California’s state record swordfish was boated this fall by three dedicated and enthusiastic anglers. They like to think a fourth fisherman had a hand in their success, at least in spirit. Dillon Houston, Ezekiel Cruz, and Mason Karafa caught the swordfish on Oct. 27, a broadbill 68 pounds heavier than the previous California record.
They had spent the day fishing but not catching at La Jolla Canyon off San Diego. With the sun sinking in the sky, the moved to 9 Mile Bank, closer to the coast, where Houston — a co-owner of Brothers Sportfishing — last year met and became friends with Capt. Ron Ellis. A skipper from Santa Barbara who had relocated to San Diego, Ellis was lost at sea in February.
Help From a Friend
Houston, Cruz, and Karafa toasted his memory, dropped a squid-tipped hook nearly 2,000 feet, and within an hour had caught the 520-pound swordfish they’ll remember for the rest of their lives.
“We all looked at each other and said, ‘Capt. Ron had to have helped us do battle with that fish,’” Houston said.
The group fished from a 25-foot Davidson Bahia that usually sees bluefins, yellowfins, California yellowtail, mahi, and rockfish on Brothers Sportfishing charters. They only began swordfishing last year, so it’s no surprise they had never caught one this big. No one had, at least in California waters. The former state record fish weighed 452 pounds.
Using squid rigged on a J-hook and 12 pounds of lead, the group hooked up fairly quickly. After watching the rod tip intently for 10 minutes, Karafa jumped up and said, “we just got a bite,” Houston recalled. Karafa felt the rod come tight, and the 45-minute fight was on. A welder and son of a commercial swordfisherman from Chincoteague Island, Virginia, Karafa stayed on the rod throughout the fight.
They were able to unclip the sinker early in the fight, but the swordfish then sounded 900 feet (they watched it on the fishfinder). “When we got it back up, we saw it was a sword, and a big one at that,” Houston said.
The Challenges of Boating a Big Swordfish
The fish made a blistering run at the surface, then abruptly turned and charged the boat. As it thrashed near the stern and tried to spear the motor, Cruz attempted to secure it with the flying gaff, but the fiberglass pole broke on the fish’s bill and the gaff hook came out. The fish, meanwhile, got the line tangled around the motor.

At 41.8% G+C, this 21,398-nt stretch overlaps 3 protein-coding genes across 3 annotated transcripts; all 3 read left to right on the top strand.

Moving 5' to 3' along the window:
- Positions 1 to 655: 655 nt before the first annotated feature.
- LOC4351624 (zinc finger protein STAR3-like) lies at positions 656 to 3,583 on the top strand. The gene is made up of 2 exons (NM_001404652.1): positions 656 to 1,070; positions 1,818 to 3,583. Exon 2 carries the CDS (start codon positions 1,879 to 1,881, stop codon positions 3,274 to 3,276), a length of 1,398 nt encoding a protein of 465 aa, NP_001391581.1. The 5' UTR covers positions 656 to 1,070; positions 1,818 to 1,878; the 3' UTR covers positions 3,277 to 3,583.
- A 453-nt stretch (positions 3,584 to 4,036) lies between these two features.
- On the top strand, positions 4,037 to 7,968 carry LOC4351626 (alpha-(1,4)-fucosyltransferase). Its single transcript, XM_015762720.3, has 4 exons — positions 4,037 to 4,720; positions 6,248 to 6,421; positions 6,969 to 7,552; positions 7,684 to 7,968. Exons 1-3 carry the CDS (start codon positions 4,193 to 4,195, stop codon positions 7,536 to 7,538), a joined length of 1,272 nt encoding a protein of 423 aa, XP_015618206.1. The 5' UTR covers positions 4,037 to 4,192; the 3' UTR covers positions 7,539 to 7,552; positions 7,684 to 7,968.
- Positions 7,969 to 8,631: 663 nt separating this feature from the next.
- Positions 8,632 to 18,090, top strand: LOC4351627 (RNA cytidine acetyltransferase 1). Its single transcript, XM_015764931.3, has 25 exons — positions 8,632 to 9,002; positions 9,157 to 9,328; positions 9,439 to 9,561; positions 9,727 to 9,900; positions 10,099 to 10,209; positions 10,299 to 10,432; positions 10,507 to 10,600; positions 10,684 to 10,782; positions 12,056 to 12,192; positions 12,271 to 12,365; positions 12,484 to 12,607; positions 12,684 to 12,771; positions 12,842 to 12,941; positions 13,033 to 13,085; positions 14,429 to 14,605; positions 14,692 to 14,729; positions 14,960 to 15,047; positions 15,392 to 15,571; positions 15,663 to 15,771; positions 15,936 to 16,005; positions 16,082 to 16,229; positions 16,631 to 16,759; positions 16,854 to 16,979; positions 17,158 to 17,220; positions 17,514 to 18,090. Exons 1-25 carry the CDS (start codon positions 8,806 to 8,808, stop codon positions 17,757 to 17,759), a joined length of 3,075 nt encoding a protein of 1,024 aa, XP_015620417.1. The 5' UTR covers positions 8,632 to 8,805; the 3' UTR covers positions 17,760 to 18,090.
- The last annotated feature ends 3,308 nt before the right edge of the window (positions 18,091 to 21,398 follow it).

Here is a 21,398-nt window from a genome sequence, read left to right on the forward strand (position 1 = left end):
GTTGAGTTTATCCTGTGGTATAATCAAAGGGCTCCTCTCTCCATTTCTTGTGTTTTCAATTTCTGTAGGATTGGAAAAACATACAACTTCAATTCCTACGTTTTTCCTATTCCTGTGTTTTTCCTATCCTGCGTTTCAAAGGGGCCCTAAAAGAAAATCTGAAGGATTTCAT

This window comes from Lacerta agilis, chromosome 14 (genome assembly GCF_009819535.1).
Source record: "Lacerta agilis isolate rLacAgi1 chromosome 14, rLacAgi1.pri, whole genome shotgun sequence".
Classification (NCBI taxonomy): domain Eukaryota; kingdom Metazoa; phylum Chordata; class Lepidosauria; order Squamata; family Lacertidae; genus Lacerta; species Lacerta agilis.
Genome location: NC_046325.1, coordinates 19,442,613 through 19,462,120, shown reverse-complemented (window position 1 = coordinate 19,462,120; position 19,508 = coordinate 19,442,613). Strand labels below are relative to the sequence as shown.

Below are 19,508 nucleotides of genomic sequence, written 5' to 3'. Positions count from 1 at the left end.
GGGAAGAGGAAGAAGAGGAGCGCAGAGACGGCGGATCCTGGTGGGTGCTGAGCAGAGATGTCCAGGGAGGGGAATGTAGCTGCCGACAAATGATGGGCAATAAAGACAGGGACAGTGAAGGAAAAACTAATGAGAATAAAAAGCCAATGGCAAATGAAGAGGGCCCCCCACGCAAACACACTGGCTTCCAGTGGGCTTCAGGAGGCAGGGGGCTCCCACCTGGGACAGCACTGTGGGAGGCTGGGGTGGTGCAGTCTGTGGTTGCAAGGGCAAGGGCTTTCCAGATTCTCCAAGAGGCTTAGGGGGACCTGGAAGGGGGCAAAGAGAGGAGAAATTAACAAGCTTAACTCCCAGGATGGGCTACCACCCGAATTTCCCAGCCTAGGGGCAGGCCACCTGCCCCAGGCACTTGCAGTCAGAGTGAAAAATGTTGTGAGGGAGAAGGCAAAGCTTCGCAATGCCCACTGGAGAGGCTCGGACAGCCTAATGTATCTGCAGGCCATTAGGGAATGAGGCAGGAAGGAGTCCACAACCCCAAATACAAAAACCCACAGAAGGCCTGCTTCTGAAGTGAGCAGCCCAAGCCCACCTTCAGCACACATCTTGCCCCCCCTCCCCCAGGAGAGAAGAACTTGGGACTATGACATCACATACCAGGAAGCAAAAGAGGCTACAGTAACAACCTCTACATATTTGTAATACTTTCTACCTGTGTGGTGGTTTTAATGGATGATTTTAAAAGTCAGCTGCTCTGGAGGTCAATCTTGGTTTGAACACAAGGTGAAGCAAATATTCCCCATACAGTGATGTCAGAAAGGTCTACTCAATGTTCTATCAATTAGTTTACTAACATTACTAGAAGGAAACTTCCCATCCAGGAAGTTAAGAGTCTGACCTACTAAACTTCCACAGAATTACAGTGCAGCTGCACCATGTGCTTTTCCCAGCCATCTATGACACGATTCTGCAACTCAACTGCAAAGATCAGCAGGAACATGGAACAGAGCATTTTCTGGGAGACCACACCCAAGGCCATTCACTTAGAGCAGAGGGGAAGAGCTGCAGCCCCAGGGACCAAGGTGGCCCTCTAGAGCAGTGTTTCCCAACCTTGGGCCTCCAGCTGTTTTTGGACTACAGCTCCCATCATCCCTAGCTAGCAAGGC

Eventually the line was cleared, although the crew had to cut off three deep-drop lights to get the loop through the guides. Then, Cruz successfully gaffed the fish. Houston was at the helm and drove to the sword, the crew recovering line as they went. As they got close, it became apparent the fish was nearly finished. The flying gaff line had wrapped around the fish’s bill. With the fish expiring, “we gave it our all and it finally got it into the boat,” Houston said.
Along with all the other challenges of boating a record fish is finding a scale big enough to weigh it. Back at Dana Landing, the scale only went to 499 pounds. Phone calls were made and the group drove another half hour by boat to Chula Seafood at Driscoll Wharf, where the weight was recorded on a certified scale. The fish was processed, vacuum sealed, and split three ways, with plenty going to family and friends.
A Record Breaker
The record sword was caught on an 11/0 J-hook tipped with squid and tied to a 5-foot, 300-pound bite leader, followed by 200 feet of 100-pound mono, with 80-pound Izorline braid spooled on a Hooker Electric Shimano Tiagra 50-wide reel.
The California Department of Fish and Wildlife certified the record Thanksgiving week. Big as it was, the record sword was only about half the size of the International Game Fish Association all-tackle world record. That fish, caught in Iquique, Chile, way back in 1953, weighed 1,182 pounds.
Houston noted the broken gaff, the combative fish, the tangles, and the sheer size of the fish, and marveled that the group prevailed. “It was insane, honestly,” he said. “Nothing was normal about the fish, from the start all the way to the end. If the stars didn’t align the way they did, we would have been fighting that thing all night.
“To this day, when we’re sitting having a beer, we say, ‘Thank you Capt. Ron for helping us find that fish,” he added. “We honestly think that even though he’s gone, we still feel like he’s out there. We honestly feel like if it wasn’t for him we wouldn’t have landed that fish.”